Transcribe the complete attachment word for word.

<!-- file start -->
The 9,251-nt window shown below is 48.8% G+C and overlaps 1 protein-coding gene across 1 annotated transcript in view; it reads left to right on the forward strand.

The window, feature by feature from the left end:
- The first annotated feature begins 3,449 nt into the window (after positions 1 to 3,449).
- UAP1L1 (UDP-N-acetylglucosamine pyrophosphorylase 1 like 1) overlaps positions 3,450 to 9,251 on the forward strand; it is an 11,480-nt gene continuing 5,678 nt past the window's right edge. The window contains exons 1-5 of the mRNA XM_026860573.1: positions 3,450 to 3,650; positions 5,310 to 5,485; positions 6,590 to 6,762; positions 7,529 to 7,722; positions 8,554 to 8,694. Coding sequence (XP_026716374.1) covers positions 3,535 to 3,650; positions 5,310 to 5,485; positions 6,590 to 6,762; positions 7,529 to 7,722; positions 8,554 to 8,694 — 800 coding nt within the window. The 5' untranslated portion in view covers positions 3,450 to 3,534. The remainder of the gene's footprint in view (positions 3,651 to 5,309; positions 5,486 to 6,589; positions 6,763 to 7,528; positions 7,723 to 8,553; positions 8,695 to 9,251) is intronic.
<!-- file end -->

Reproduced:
The 9,251-nt window shown below is 48.8% G+C and overlaps 1 protein-coding gene across 1 annotated transcript in view; it reads left to right on the forward strand.

The window, feature by feature from the left end:
- The first annotated feature begins 3,449 nt into the window (after positions 1 to 3,449).
- UAP1L1 (UDP-N-acetylglucosamine pyrophosphorylase 1 like 1) overlaps positions 3,450 to 9,251 on the forward strand; it is an 11,480-nt gene continuing 5,678 nt past the window's right edge. The window contains exons 1-5 of the mRNA XM_026860573.1: positions 3,450 to 3,650; positions 5,310 to 5,485; positions 6,590 to 6,762; positions 7,529 to 7,722; positions 8,554 to 8,694. Coding sequence (XP_026716374.1) covers positions 3,535 to 3,650; positions 5,310 to 5,485; positions 6,590 to 6,762; positions 7,529 to 7,722; positions 8,554 to 8,694 — 800 coding nt within the window. The 5' untranslated portion in view covers positions 3,450 to 3,534. The remainder of the gene's footprint in view (positions 3,651 to 5,309; positions 5,486 to 6,589; positions 6,763 to 7,528; positions 7,723 to 8,553; positions 8,695 to 9,251) is intronic.